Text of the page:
Alfred studied Bruce Wayne.
Bruce Wayne had a habit of putting his frozen burritos in the microwave, programming it, then absent-mindedly hitting "cancel" instead of "start" -- inevitably, he would have to reprogram the microwave, then remember to start it.
Alfred adjusted his glasses as he looked at Wayne: Wayne's mind worked like that microwave oven.
"Master Bruce, are you paying attention to our conversation?"
"Oh, sure, yeah," Wayne answered. "What were you saying?"
"I was not speaking; you were. You were sharing with me Dr. Villanova's thoughts on this War on Crime." Alfred's eyes half-closed as he looked at Wayne. "Really, I get the impression you are still thinking about your breakfast!"
In fact, at that moment, Wayne had just been wondering if there was something sweet in the kitchen that he could have as a kind of dessert after his brunch.
"Oh, no, not at all," Wayne answered unconvincingly. Somewhere, in the back of his mind, another connection was almost made. It was the connection that had been lurking just out of reach ever since he microwaved his frozen burritos earlier. "Sandra was saying..." he began, then paused, remembering how she had said her real name is Cassandra.
"Sorry. She was saying that this War on Crime seems similar. She seems to think the people in authority don't really want to catch Aladdin, they just want to have a War on Crime." Wayne stopped again.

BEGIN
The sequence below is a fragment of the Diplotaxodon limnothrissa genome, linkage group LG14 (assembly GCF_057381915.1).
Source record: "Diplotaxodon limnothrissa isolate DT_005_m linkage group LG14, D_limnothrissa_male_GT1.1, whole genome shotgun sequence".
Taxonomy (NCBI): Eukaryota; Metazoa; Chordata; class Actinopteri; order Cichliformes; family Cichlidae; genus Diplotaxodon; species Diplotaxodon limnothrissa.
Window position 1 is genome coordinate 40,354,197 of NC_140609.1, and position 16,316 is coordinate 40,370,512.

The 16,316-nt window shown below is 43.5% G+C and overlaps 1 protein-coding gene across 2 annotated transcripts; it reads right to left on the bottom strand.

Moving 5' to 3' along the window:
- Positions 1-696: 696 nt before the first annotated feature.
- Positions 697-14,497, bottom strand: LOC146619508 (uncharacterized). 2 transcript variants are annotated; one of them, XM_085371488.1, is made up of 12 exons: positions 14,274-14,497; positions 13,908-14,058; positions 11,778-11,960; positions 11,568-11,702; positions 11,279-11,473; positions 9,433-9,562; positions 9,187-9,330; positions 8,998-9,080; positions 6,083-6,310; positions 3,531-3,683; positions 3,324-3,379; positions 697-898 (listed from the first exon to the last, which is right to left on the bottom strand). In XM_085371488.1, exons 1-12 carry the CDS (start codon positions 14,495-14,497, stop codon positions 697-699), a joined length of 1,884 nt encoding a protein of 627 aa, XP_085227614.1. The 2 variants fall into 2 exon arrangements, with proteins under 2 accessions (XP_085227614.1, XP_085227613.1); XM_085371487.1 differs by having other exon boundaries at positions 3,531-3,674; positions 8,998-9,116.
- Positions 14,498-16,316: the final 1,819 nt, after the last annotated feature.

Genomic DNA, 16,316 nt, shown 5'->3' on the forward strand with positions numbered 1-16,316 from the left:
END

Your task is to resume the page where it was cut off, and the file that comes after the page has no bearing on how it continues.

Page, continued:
Alfred looked closely at him. Somewhere in the back of Wayne's mind, the microwave oven had been programmed again, and Alfred could sense it.
"She said that some of the same people who were involved in the operations in Gotham's southern suburbs as junior-ranking personnel back then are running this War on Crime from senior-ranking positions now...." Wayne said thoughtfully, looking at the picture of the Gotham Towers.
Almost there, Alfred thought.
"Some corrupt elements in the Gotham Bureau of Investigation knew about the attack on the Gotham Towers before it happened, and deliberately chose to do nothing to stop it." Wayne's voice was changing some. "But, since the attack, someone has been preventing investigators from making the necessary connections by obstructing the investigation."
Batman was a different person from Bruce Wayne. Alfred had long ago noticed the personality transformation that would take place. Both Batman and Bruce Wayne had fallen down a well years ago as a child, and, awaiting rescue, been terrified by bats from a cave at the bottom of the well. Both Batman and Bruce Wayne had had their parents murdered before their eyes a few months later. But now, they were different people. Both were good people, but there were differences: Bruce Wayne was a man, in many ways like a little boy; he spoke in a normal voice, and could be easily distracted by good food or a beautiful woman. Batman, however, was more like a machine; he was focused, determined, and, speaking in a low, raspy whisper, could be very intimidating. Bruce Wayne could be fairly predictable; Batman had a knack for appearing unexpectedly, even when you knew he was coming and were watching for him. Bruce Wayne was a philanthropist, with a reputation as a shallow playboy; Batman could be absolutely terrifying.